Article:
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Dashnaktsutyun Against Syrian Armenian Exodus


Syria -- A rebel fighter fires towards a Syrian government forces position in the northern Syrian city of Aleppo on 06Nov2012

Syria -- A rebel fighter fires towards a Syrian government forces position in the northern Syrian city of Aleppo on 06Nov2012

The Armenian Revolutionary Federation (Dashnaktsutyun) continues to believe that official Yerevan must not encourage a mass out-migration of ethnic Armenians from Syria despite worsening violence there, a senior representative of the pan-Armenian party said on Wednesday.

Giro Manoyan, the party’s foreign affairs spokesman, stood by his earlier arguments that their exodus would eliminate a key Armenian community in the Middle East. He also argued that the 80,000-strong Syrian Armenian community is “not a target” in the country’s bloody civil war.

“We have suffered some casualties because of the overall situation there, rather than targeted attacks,” Manoyan told a news conference.

More than 40 Syrian Armenians have been killed since the outbreak of the conflict in early 2011. The vast majority of them reportedly died in crossfire or bomb explosions.

Armenia -- Giro Manoyan, a senior member of the opposition Armenian Revolutionary Federation.

Armenia -- Giro Manoyan, a senior member of the opposition Armenian Revolutionary Federation.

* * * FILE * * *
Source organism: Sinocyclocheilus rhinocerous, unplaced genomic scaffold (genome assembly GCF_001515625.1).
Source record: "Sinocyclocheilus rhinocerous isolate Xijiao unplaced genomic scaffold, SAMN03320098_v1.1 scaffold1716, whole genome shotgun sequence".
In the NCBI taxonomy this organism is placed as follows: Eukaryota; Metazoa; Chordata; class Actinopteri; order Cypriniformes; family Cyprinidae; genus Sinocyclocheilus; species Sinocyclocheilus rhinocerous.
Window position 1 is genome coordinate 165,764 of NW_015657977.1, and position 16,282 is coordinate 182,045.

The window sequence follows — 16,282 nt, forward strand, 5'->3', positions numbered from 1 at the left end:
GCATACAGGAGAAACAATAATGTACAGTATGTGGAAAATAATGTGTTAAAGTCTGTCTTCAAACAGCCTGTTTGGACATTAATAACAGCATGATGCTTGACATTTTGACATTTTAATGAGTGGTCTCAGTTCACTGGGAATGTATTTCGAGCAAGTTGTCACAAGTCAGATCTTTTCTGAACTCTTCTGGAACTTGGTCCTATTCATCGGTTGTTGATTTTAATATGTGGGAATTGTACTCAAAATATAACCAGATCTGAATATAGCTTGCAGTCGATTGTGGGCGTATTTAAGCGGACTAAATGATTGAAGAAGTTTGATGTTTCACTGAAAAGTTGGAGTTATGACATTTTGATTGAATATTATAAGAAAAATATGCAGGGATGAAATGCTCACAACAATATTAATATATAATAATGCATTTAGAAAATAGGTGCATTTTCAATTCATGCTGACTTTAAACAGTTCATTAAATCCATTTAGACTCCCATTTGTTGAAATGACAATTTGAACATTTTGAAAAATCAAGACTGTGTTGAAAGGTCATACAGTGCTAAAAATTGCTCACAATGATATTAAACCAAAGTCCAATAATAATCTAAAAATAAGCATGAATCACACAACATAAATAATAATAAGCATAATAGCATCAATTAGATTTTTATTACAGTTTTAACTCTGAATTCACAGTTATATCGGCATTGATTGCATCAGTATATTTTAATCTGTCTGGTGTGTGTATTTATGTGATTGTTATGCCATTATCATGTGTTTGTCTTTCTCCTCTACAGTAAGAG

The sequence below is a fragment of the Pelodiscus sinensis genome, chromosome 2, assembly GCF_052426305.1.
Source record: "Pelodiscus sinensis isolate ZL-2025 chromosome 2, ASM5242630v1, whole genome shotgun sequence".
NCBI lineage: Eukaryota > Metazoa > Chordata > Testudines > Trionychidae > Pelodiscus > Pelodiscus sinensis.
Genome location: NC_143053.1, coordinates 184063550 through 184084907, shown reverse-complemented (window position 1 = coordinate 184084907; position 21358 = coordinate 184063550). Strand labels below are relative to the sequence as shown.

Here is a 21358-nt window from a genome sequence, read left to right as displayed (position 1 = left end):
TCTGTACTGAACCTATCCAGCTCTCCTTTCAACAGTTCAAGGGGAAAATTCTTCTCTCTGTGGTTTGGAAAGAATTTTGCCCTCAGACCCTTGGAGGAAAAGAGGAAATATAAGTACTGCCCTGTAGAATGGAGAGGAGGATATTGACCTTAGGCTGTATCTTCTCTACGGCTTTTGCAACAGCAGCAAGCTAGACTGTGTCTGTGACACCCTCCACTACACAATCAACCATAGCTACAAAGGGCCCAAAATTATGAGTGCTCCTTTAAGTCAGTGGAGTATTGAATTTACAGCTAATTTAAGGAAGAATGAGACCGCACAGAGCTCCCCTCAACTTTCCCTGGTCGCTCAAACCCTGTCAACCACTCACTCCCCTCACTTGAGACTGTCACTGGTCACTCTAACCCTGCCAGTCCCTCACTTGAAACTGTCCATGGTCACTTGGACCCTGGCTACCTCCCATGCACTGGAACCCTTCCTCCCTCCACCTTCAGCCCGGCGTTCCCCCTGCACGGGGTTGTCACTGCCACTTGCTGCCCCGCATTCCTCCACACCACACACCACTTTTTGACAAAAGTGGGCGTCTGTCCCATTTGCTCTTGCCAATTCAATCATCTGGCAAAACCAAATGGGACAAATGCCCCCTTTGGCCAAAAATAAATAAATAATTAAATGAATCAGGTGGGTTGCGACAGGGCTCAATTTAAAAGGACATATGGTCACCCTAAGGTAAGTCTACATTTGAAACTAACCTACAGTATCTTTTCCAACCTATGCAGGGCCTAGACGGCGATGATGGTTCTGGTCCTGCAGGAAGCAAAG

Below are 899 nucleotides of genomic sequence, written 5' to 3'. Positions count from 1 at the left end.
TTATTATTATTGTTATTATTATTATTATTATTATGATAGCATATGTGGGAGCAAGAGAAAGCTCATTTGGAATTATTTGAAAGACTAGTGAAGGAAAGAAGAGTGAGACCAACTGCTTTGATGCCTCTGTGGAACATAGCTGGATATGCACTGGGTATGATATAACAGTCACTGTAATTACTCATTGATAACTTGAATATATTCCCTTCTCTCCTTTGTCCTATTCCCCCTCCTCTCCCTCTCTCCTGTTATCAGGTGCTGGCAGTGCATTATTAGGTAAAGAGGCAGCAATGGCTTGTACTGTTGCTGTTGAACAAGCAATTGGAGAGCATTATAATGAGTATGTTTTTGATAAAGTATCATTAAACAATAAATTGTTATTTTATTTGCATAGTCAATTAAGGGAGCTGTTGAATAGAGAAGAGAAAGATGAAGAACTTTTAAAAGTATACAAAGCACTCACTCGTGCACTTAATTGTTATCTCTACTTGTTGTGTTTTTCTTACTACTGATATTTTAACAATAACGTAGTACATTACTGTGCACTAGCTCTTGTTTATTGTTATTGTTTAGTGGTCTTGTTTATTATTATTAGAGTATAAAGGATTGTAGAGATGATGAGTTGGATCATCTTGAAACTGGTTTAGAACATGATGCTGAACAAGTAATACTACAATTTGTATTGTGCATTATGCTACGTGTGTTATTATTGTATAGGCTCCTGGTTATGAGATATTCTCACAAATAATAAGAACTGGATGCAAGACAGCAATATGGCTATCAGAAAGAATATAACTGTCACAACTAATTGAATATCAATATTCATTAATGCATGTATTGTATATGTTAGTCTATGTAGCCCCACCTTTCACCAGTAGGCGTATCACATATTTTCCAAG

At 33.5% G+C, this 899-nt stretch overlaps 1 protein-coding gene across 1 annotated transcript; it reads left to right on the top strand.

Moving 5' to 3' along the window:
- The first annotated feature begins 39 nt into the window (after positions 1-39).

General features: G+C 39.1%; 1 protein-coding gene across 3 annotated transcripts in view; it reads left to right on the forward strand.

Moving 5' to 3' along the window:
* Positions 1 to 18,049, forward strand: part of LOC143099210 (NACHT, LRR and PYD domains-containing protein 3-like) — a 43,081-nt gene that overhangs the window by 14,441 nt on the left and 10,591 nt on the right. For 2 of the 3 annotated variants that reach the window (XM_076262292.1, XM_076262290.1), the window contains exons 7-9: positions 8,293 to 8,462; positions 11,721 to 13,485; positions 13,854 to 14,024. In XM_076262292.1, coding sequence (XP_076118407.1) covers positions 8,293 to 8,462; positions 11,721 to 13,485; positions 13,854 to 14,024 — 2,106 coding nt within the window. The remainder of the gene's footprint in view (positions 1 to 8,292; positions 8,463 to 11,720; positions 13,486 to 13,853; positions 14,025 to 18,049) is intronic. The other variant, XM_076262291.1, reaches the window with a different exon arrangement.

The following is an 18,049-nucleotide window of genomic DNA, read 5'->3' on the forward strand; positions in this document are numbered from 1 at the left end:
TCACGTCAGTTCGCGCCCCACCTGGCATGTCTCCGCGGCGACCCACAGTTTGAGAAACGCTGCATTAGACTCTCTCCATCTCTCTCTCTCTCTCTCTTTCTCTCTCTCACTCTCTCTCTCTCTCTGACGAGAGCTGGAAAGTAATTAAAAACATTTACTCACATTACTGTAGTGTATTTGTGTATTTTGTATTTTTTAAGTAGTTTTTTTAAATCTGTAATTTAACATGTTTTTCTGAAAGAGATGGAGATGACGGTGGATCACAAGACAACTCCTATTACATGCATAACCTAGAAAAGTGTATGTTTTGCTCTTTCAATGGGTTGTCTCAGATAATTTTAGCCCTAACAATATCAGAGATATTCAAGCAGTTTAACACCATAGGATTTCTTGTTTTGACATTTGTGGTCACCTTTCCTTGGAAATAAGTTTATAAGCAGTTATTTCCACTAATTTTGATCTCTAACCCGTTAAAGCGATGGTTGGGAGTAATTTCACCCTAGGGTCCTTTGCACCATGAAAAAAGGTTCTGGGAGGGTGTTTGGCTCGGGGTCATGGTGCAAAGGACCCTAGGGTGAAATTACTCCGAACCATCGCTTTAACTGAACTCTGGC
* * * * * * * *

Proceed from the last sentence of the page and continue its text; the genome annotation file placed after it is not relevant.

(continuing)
“Most of the Syrian Armenian community remains in Syria,” said Manoyan. “Some say they have no money to leave the country or have nowhere to go. But that can be only one of the reasons. The main reason is that the Armenian community has properties and established livelihoods and does not want to flee at once.”

The Dashnaktsutyun chapter in Syria for decades has been one of the main community organizations.

Armenia’s government has likewise not encouraged Syrian Armenians to leave the war-stricken country en masse. President Serzh Sarkisian stressed on November 3 that the government is “not calling on our Syrian Armenia brethren to leave Syria.”

“On the other hand, we are saying that if a person has nevertheless decided to emigrate from Syria it is preferable that they come to Armenia,” Sarkisian said, adding that Armenia and its worldwide Diaspora should help such people “take new roots in their homeland.”

According to immigration authorities in Yerevan, nearly 6,000 Syrian citizens of Armenian descent have taken refuge in their ancestral homeland to date. The Armenian government has taken a range of measures in recent months to facilitate their immigration and naturalization.

Some 150 Syrian Armenians arrived in the country on Tuesday on the latest Aleppo-Yerevan flight carried out by Syria’s national airline. The Syrian Air plane flew back to Aleppo with some 50 passengers on board.

Grigor Zopian, an Aleppo-based architect, and his wife Tigranuhi were among those passengers returning to Syria’s largest city, which has been the scene of heavy fighting since July. “The situation there is dangerous but we have to go back,” Zopian told RFE/RL’s Armenian service (Azatutyun.am) at Yerevan’s Zvartnots airport.

“We have been here for two months,” he said. “We have had a very good time and taken rest. We are now going back. If we see that things are very bad we will come back.”

Loren Badgalian-Vasil, a Syrian Armenian woman, was returning home with her child after spending two weeks in Armenia. She said a Syrian bank where she works is still operating and she therefore has to go back to work. “We just wanted to come here to have some rest, get [Armenian] citizenship and go back,” she explained.
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